Perennial plants allocate more resources belowground, thus sustaining important ecosystem services. Hence, shifting from annual to perennial crops has been advocated towards a more sustainable agriculture. Nevertheless, wild perennial species have lower seed production than selected annuals, raising the questions of whether there is a fundamental trade-off between reproductive effort and life span, and whether such trade-off can be overcome through selection. In order to address these questions and to isolate life span from phylogenetic and environmental factors, we conducted a meta-analysis encompassing c. 3000 congeneric annual/perennial pairs from 28 genera. This meta-analysis is complemented with a minimalist model of long-term productivity in perennial species. Perennials allocate more resources belowground and less to seeds than congeneric annuals, independently of selection history. However, existing perennial wheat and rice could achieve yields similar to annuals if they survived three years and each year doubled their biomass, as other perennial grasses do. Selected perennial crops maintain the large belowground allocation of wild perennials, and thus can provide desired regulatory ecosystem services. To match the seed yield of annuals, biomass production of perennial grains must be increased to amounts attained by some perennial grasses - if this goal can be met, perennial crops can provide a more sustainable alternative to annuals.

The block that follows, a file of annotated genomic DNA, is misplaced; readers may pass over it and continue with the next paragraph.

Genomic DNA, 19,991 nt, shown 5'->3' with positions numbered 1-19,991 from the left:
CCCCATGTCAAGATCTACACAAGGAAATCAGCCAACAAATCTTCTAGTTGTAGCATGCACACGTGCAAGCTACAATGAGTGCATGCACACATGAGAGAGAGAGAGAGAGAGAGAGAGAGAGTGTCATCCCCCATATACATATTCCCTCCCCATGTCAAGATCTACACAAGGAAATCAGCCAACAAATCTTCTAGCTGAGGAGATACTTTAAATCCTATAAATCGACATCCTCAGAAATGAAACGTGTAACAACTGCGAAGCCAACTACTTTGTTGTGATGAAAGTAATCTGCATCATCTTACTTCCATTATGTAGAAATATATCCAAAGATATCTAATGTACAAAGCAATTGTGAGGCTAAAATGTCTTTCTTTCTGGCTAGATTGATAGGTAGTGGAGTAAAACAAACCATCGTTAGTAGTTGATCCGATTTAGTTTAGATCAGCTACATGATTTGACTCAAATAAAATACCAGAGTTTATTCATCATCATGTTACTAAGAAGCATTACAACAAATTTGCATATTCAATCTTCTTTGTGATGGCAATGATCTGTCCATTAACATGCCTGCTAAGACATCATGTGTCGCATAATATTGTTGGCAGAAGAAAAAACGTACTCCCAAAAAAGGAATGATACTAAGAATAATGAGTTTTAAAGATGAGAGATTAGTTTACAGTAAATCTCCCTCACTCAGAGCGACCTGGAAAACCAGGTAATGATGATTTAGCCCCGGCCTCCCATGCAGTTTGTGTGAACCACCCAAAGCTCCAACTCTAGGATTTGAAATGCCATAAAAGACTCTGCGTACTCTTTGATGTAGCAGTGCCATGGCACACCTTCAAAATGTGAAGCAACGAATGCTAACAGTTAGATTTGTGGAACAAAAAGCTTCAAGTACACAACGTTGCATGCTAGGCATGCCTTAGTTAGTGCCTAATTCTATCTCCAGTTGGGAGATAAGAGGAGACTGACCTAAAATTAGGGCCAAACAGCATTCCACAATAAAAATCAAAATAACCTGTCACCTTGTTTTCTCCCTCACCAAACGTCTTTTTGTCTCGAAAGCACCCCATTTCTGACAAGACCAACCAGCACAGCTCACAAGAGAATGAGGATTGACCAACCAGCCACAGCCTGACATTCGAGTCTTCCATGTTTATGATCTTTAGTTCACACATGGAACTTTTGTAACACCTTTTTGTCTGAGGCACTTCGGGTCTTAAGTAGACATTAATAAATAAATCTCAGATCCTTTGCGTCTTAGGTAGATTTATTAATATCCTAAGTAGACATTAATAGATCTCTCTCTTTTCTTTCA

Keywords: agricultural sustainability; annual species; biomass allocation; ecophysiological trade-offs; perennial species.
© 2015 The Authors. New Phytologist © 2015 New Phytologist Trust.